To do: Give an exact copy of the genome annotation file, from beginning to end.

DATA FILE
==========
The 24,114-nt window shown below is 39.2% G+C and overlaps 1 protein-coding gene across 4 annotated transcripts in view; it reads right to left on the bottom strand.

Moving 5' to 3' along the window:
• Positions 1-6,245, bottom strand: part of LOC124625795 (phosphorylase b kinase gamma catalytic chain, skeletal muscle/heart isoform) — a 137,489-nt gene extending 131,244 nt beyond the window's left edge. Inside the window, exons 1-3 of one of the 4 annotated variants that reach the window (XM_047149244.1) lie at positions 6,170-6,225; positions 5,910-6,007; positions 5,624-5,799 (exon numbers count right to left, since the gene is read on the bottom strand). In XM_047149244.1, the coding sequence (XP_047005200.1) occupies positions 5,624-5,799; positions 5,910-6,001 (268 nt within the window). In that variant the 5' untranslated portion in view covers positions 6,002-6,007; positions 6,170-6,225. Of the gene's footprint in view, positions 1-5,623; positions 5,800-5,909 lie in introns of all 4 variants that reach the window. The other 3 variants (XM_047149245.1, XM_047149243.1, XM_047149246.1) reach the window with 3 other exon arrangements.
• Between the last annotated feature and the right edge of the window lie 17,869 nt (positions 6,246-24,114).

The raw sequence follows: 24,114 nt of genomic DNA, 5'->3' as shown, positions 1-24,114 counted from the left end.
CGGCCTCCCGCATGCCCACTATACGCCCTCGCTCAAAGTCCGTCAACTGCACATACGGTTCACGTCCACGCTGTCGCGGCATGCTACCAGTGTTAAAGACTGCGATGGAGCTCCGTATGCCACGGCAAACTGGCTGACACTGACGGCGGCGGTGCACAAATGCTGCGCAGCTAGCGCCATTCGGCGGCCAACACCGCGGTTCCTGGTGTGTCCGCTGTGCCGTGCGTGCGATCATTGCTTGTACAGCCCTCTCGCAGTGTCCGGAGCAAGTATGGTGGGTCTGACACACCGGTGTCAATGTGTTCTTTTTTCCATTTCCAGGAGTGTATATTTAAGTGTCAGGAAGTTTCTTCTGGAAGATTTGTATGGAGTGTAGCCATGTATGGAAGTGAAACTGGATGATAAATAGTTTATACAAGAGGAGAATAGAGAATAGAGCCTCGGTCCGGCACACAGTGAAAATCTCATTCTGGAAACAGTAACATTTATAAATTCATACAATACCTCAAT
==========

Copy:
The 24,114-nt window shown below is 39.2% G+C and overlaps 1 protein-coding gene across 4 annotated transcripts in view; it reads right to left on the bottom strand.

Moving 5' to 3' along the window:
• Positions 1-6,245, bottom strand: part of LOC124625795 (phosphorylase b kinase gamma catalytic chain, skeletal muscle/heart isoform) — a 137,489-nt gene extending 131,244 nt beyond the window's left edge. Inside the window, exons 1-3 of one of the 4 annotated variants that reach the window (XM_047149244.1) lie at positions 6,170-6,225; positions 5,910-6,007; positions 5,624-5,799 (exon numbers count right to left, since the gene is read on the bottom strand). In XM_047149244.1, the coding sequence (XP_047005200.1) occupies positions 5,624-5,799; positions 5,910-6,001 (268 nt within the window). In that variant the 5' untranslated portion in view covers positions 6,002-6,007; positions 6,170-6,225. Of the gene's footprint in view, positions 1-5,623; positions 5,800-5,909 lie in introns of all 4 variants that reach the window. The other 3 variants (XM_047149245.1, XM_047149243.1, XM_047149246.1) reach the window with 3 other exon arrangements.
• Between the last annotated feature and the right edge of the window lie 17,869 nt (positions 6,246-24,114).

The raw sequence follows: 24,114 nt of genomic DNA, 5'->3' as shown, positions 1-24,114 counted from the left end.
CGGCCTCCCGCATGCCCACTATACGCCCTCGCTCAAAGTCCGTCAACTGCACATACGGTTCACGTCCACGCTGTCGCGGCATGCTACCAGTGTTAAAGACTGCGATGGAGCTCCGTATGCCACGGCAAACTGGCTGACACTGACGGCGGCGGTGCACAAATGCTGCGCAGCTAGCGCCATTCGGCGGCCAACACCGCGGTTCCTGGTGTGTCCGCTGTGCCGTGCGTGCGATCATTGCTTGTACAGCCCTCTCGCAGTGTCCGGAGCAAGTATGGTGGGTCTGACACACCGGTGTCAATGTGTTCTTTTTTCCATTTCCAGGAGTGTATATTTAAGTGTCAGGAAGTTTCTTCTGGAAGATTTGTATGGAGTGTAGCCATGTATGGAAGTGAAACTGGATGATAAATAGTTTATACAAGAGGAGAATAGAGAATAGAGCCTCGGTCCGGCACACAGTGAAAATCTCATTCTGGAAACAGTAACATTTATAAATTCATACAATACCTCAAT